Aside from the baulk rings, the bearings that support the laygear and between the input and output shafts can wear, but it's not too likely.  I replaced them because they aren't expensive, and I don't place on going back in there anytime soon.

The laygear shaft and thrust washers are known to wear, so inspect them.  For the thrust washers, this is where you check the 'end float' (the amount of space between the washer and the housing) when the laygear is installed.  If out of tolerance, replace them.

A full gasket set is required, of course.  The front cover seal should be replaced even if it feels supple.  The rear seal would also be replaced, but since I am converting to an overdrive I won't be using this part again.

Be sure to inspect each gear to ensure they're usable.  Chipped teeth, while unlikely, make the entire endeavor a waste of time.  You need these gears for the new mainshaft you're going to build.


There are a few parts that change when you convert to an overdrive.  The mainshaft is different at the back because it fits into the overdrive unit.  The remote housing becomes an adapter to hold the overdrive unit.  The speedo drive is part of the overdrive unit.

The main part of the conversion is the swapping of gears from the non-OD mainshaft to the overdrive mainshaft.  Having removed them and kept them in sequence, this is pretty simple.  Just put things on the new mainshaft in the same order they came off, and lube everything a little bit as you do so.  Once the gears are in place, refit the retaining collar and its retainer.  Again, no special tool meant a Channel-lock was carefully employed.  Tap the retainer back into place to keep the retaining collar from turning.


The Haynes manual loves to state that "installation is the reverse of removal."  This is a bit cheeky, but basically true.  The parts go back in in the order they came out.

First, the laygear and its thrust washers.  This rests in the bottom of the case like before so you can get the mainshaft and first motion shaft into place.  You will have fitted the new bearings before you put the laygear into position.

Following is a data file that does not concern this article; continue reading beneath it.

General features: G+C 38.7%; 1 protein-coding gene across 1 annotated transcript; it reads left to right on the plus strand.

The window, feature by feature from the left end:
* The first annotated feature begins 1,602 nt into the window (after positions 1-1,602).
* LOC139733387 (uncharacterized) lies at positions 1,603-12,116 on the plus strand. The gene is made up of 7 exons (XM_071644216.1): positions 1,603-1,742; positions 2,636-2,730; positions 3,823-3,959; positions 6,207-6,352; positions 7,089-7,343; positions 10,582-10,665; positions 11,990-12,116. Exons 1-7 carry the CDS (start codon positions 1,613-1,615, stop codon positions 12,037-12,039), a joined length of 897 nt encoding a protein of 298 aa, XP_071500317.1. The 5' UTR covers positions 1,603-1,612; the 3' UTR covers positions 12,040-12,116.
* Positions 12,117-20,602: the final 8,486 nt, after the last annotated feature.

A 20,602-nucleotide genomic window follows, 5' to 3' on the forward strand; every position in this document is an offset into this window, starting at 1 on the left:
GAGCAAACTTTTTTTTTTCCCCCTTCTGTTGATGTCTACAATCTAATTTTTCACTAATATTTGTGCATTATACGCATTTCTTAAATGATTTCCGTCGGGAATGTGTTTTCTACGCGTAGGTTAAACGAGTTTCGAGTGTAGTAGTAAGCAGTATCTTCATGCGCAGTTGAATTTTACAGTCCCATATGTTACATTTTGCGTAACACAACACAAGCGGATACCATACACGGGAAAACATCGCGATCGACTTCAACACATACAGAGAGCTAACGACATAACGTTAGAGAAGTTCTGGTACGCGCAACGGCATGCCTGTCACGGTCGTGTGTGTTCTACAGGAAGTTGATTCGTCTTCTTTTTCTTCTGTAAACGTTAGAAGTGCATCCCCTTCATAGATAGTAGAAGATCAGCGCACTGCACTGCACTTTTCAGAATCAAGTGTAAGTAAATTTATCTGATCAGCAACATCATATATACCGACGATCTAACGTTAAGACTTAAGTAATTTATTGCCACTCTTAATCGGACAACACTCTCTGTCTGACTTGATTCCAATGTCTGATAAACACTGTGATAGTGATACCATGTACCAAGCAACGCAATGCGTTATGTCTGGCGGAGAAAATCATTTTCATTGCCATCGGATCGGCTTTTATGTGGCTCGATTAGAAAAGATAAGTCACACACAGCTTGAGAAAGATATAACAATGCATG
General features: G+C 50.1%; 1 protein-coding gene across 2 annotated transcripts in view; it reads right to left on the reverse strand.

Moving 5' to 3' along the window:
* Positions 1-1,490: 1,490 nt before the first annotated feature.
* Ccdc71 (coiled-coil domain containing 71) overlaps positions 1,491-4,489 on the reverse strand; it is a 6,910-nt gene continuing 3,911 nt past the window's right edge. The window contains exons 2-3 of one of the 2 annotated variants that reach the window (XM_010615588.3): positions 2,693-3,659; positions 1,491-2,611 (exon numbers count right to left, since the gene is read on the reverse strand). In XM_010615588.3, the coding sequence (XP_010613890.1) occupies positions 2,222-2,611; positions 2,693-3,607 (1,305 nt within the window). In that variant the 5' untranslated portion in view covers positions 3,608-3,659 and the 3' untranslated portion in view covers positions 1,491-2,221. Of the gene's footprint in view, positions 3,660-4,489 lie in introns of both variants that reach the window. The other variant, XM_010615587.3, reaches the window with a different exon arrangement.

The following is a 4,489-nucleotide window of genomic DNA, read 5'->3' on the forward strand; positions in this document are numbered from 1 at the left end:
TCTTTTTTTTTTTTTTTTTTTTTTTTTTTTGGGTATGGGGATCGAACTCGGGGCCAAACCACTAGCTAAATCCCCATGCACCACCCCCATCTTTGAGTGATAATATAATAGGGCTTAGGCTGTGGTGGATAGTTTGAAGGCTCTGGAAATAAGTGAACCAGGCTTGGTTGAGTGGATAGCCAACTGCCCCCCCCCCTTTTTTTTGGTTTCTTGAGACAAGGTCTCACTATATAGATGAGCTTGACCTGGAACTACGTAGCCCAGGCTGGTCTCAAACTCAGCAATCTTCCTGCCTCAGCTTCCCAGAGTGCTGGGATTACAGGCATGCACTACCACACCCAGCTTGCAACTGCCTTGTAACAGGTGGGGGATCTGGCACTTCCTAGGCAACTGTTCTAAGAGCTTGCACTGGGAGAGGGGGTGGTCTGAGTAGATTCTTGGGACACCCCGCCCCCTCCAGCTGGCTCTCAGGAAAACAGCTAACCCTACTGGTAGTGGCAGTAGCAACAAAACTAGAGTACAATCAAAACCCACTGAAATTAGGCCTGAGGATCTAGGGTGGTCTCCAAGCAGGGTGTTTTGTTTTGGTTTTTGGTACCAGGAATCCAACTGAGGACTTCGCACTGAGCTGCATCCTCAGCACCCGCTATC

Second, the mainshaft.  This is a bit delicate as you don't want to damage the rather large gears that barely fit into the housing.  There is a key like a half moon which lines up with a matching pin, and that sets the orientation of the bearing outer race.  Once aligned, the outer race can be gently tapped with a rubber mallet around its edge.  The bearing will fit slowly at first, then start moving more freely until finally at the end it pops into place flush with the back of the housing.

Third, the input shaft.  Don't forget the caged needle bearing that goes between the input shaft and the mainshaft.  The input shaft should fit into place with little effort.

Fourth, install the layshaft.  This is a bit fiddly, and I tip the case so the layshaft will fall into place under the influence of gravity.  I use a long extension to help fiddle the laygear and thrust washers around until the layshaft slips into place.  Once installed the layshaft has a specific orientation that the front cover will maintain as it has a slot for the protrusion on the end of the layshaft.

Fifth, install the reverse gear and its retaining bolt.

Once all those parts are in place, it's a good idea to see if things turn freely.  The gears are in 'neutral', so you should be able to turn the input and output shafts separately and without significant effort.

With the guts of the transmission back in place, refit the selector forks and rods and the detent pistons and springs.  The selector forks and rods have a specific orientation and only go together one way, so you can't really mess it up.  But I take lots of pictures both for articles like these and to help my poor short term memory.

Once again, stop and admire your work for a moment.  You earned it.

Finally, refit the front cover.  This requires a little bit of math.  (I never said there would be no math.)  You measure the depth of the front cover where the input shaft bearing fits, add a little bit for the cover gasket, and subtract the height of the input shaft bearing where it protrudes from the case. This tells you how thick any shims between the cover and the bearing have to be.  This is really hard unless you have a good micrometer, but I only have an okay micrometer.  I managed.

It is usually okay to just refit the cover with the shims that were there before (replacing them if they're damaged, which happens often).  However, note that you really should measure this.  If there is a gap, the input shaft bearing can move back and forth and cause premature failure of the bearing.  One trick is to get some modeling clay and make a reverse cast of the inside of the cover, which is easier to measure.

Fit the cover and any shims, and tighten the cover down slowly and evenly.  Once fully in place, make sure the input shaft spins freely with the selector rods in neutral.  If it doesn't, then you have too much shimming.

On one of the two transmissions, I actually needed to make a double gasket to create a little more gap to allow things to spin freely.  This transmission had something similar done before.  On the other, the shims were needed.


Now that the main portion of the transmission has been reassembled, the fun part can begin.  The overdrive unit was after all the whole point of the exercise.